Free Guide: Sustainable Certification Readiness Checklist

EPR – Textile Recycling in France

Textile Recycling in France

France’s Extended Producer Responsibility (EPR) Scheme for Textiles

In 2007, France became the first country to establish a legal framework specifically designed to manage textile waste through EPR policy, as outlined in Article L-541-10-3 of the Code de l’Environnement (Botha et al, 2021) (Bukhari et al, 2018). The French system covers a broad range of textiles, including clothing, shoes, and household linens (Circular Online, 2023).

Under this framework, all businesses producing clothing and textiles for the French market must take responsibility for their products’ end-of-life management (Botha et al, 2021). Businesses can pay an accredited Producer Responsibility Organization (PRO), or set up a take-back program with approval from French authorities (Botha et al, 2021) (Barsony, 2023) (Bukhari et al, 2018).

The French EPR scheme emphasizes the “producer pays” principle, charging brands or retailers fees to cover recycling costs (Circular Online, 2023). This model includes eco-modulation, which reduces fees for products that are easier to recycle or contain recycled content (Circular Online, 2023).

In this article, we explore:

Infrastructure Supporting France’s EPR Initiative for Textiles

France’s EPR scheme for textiles is managed by the eco-organization Refashion. Accredited by French authorities, Refashion is a Producer Responsibility Organization (PRO), governed by a consortium of 29 manufacturers and 3 industry federations (Wilson, 2021). A PRO is an entity responsible for ensuring that producers meet their legal obligations related to the end-of-life management of their products, including collection, recycling, and proper disposal (Second Life Circular, 2022). This organization ensures that textile and footwear producers comply with EPR requirements.

Producers can choose to comply with EPR requirements individually or collectively (Girling, 2024). Some large fashion brands like H&M have implemented their own take-back systems; however, 95% of the French market relies on the collective compliance scheme managed by Refashion (Girling, 2024) (Bukhari et al., 2018). Currently, Refashion has over 4,000 registered members (Girling, 2024).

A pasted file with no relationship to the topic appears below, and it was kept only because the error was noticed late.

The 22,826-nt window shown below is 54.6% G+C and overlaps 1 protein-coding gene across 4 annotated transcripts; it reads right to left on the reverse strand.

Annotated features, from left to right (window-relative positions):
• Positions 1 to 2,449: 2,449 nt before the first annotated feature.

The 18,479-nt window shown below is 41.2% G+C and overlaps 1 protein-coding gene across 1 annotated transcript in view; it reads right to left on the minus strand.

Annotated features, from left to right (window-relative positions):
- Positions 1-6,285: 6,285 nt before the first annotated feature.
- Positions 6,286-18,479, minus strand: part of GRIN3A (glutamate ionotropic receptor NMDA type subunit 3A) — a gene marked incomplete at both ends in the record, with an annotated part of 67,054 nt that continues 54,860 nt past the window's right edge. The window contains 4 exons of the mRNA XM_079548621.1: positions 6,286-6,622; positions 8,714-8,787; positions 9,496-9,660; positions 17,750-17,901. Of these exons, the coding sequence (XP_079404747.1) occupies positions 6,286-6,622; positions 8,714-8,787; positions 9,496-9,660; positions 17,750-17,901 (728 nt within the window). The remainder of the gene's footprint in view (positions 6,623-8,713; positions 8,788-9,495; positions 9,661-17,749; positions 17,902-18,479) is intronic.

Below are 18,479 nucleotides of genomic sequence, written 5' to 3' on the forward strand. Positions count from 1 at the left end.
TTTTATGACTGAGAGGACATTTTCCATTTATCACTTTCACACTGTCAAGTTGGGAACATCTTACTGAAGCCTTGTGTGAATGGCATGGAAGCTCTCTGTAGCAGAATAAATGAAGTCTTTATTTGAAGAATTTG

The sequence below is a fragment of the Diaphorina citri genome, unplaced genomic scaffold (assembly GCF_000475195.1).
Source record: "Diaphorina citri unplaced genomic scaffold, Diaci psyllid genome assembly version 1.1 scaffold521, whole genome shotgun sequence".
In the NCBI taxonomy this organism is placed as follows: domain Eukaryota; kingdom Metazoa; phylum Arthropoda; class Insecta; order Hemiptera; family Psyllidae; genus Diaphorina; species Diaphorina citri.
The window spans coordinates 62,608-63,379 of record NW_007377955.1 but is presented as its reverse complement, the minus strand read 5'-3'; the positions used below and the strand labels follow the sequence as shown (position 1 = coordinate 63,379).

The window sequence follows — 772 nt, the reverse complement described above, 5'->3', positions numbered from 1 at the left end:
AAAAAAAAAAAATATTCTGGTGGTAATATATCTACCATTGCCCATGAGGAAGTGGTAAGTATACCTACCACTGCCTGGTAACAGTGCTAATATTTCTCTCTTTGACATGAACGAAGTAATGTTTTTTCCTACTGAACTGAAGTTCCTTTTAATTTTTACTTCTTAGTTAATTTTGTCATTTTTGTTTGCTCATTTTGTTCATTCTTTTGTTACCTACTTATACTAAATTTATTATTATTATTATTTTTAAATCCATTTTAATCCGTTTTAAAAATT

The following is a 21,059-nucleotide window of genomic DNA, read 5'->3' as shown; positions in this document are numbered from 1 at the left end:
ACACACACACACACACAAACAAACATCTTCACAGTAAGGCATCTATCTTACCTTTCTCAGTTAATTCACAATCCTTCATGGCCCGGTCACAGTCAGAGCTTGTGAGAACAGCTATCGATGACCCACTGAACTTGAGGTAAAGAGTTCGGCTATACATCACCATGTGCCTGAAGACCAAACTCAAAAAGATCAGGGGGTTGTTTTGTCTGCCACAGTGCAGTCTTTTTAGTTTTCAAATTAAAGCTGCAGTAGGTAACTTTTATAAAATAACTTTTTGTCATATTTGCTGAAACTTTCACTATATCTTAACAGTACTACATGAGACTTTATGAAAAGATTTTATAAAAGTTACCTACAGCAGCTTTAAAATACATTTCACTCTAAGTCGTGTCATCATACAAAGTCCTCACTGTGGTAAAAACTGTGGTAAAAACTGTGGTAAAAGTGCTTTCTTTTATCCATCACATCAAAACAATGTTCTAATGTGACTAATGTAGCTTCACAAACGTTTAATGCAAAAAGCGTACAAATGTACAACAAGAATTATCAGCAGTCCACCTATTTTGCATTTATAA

Setting up an individual waste collection and treatment system is typically complex for most companies, due to the stringent requirements set by the accrediting ministry (Refashion, n.d.). As an alternative, companies can transfer this responsibility to Refashion by financially contributing to the organization (Refashion, n.d.) (SGS, 2023).

The infrastructure for textile waste collection in France includes 44,000 collection points across the country (Wilson, 2021). Consumers can access collection points via an online interactive map (Botha et al, 2021). They are located in supermarkets, shopping malls, private parking spaces, charitable organizations, and in on-street containers (Botha et al, 2021) (Bukhari et al., 2018). The collected textiles are sorted, resold, redistributed to those in need, exported, or processed at recycling facilities (Bukhari et al., 2018).

Despite the robust infrastructure, there are some gaps, such as the monitoring of used clothing sold through online platforms like eBay and Letgo (Bukhari et al., 2018); However, the main focus remains on ensuring that the majority of collected textiles are sorted and recycled through authorized channels, as mapped out on Refashion’s interactive platforms (Bukhari et al., 2018).

Fees Supporting France’s EPR Initiative for Textiles

Fee Structure and Calculation: